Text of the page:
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Here we go again . . .

. . . Same old stuff again . . .

UPI reports that even during the “long war” recruiting intelligence officers isn’t a cake walk:

U.S.News & World Report said Saturday the CIA would not be able to meet a demand by members of Congress and President George W. Bush to expand its human intelligence force by that amount.

The magazine said there is a six-month-to-one-year backlog in processing of security clearances for CIA recruits, after the agency graduated its largest class ever of clandestine operatives in November.

U.S.News said many case officers in Iraq operate under tightly restrictive rules, and are preoccupied with mundane tactical intelligence gathering tasks. Because there are so many case officers assigned to Iraq, the CIA is unable to cover other trouble spots, and has been forced to use contractors to fill the gap, the magazine reported.

Many senior operatives are leaving because of morale issues and clashes with CIA Director Porter Goss and his staff, said U.S.News, and younger staff members are leaving for higher salaries offered by contractors.

I have no proof to back up this RUMINT, but I have heard that some new recruits at various IC agencies (not just CIA) are so appalled at the basic working conditions that they just flat out quit days (in one case hours) after being brought on board. Working in an office in DC is clearly much different than working out of what passes for an Embassy in East Bumphoquestan, but if your job is analysis and you don’t have a place to sit much less a way to access data, the whole “doing something for your country” enthusiasm tends to wane.

That one of the main problems is STILL backlogged security clearances is another indication that we’re not serious about beefing up our intelligence capabilities. All the fancy technology in the world is no good if we don’t have people to operate it, task it, and evaluate the output. The clearance backlog issue is decades old; in case anyone was wondering about the pace at which even the simplest fix can take.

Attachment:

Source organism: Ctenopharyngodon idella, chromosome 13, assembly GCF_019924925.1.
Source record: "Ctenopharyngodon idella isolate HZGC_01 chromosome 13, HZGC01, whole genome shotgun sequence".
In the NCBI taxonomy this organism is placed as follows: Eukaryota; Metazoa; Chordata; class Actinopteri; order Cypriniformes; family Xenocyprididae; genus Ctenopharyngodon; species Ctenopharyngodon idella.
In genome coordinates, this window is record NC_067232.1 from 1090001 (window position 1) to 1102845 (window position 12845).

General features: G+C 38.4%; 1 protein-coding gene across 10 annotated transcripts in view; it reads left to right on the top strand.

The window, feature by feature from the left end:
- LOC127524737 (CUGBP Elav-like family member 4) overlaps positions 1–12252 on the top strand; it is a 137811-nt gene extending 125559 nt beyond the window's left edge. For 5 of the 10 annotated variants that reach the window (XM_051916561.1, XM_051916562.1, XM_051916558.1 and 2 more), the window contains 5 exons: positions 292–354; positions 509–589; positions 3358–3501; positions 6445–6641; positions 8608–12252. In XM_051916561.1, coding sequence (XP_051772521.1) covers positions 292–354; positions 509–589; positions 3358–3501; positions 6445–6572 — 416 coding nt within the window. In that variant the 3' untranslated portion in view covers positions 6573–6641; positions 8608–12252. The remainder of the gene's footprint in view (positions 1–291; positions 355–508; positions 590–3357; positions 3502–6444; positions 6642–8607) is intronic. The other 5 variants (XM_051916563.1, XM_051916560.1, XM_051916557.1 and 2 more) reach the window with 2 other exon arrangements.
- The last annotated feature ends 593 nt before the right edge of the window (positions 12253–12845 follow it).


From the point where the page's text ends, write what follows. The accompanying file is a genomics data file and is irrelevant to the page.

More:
More telling is the vicious cycle the article points out: Agencies can’t get the job done, so they hire contractors, who in turn hire away the disillusioned recruits (and old timers) to work the missions the agencies can’t get done. The only real difference between the blue and green (or yellow) badge is the compensation package. Contractors are supposed to address short term problems, but point out to me one intelligence program that has ever been cancelled, or the contractor who has lain off large portions of its cleared workforce.

Would the adoption of a new personnel system (now in some union-inspired limbo) help? Most assuredly, but such a move is still just a pressure bandage on a wound that requires a tourniquet. The conflicts between DCIA Goss and his staff, and the career senior staff of the Agency (find-replace with any other agency director and their agency), is reflective of something akin to: reform derangement syndrome.

If you believe nothing is wrong, that you didn’t fail, that everything is as it should be despite the fact that every post-mortem evaluation points to glaring holes in your thinking; then it stands to reason that you’ll fight attempts to change the status quo (that or you’ll quit). One need only read Bill Gertz’s latest in the Washington Times, which reinforces similar stories over the last few years:

One year after Congress authorized the creation of a czar to oversee and reform intelligence agencies, the CIA, the FBI and other services remain largely the same, bound by ingrained bureaucratic process and culture, intelligence officials say.

Interviews with numerous senior U.S. intelligence and security officials show a system that still lacks qualified personnel and resists new operating methods necessary to confront domestic and foreign security threats.

As cruel and haphazard as it sounds, I’m a fan of simply cleaning house at the GS-15 and above level. It is the only sure-fire way to ensure that the bureaucratic nonsense that is preventing reforms from taking place will not be fought simply because “that’s not the way we do it.” While they may have served honorably, no one is owed a job. If the focus of your job starts to become the defense of that job . . . well, I submit that you’ve lost sight of why you are in this business.

Michael Tanji

Michael Tanji

Michael Tanji spent nearly 20 years in the US intelligence community. Trained in both SIGINT and HUMINT disciplines he has worked at the Defense Intelligence Agency, the National Security Agency, and the National Reconnaissance Office. At various points in his career he served as an expert in information warfare, computer network operations, computer forensics, and indications and warning. A veteran of the US Army, Michael has served in both strategic and tactical assignments in the Pacific Theater, the Balkans, and the Middle East.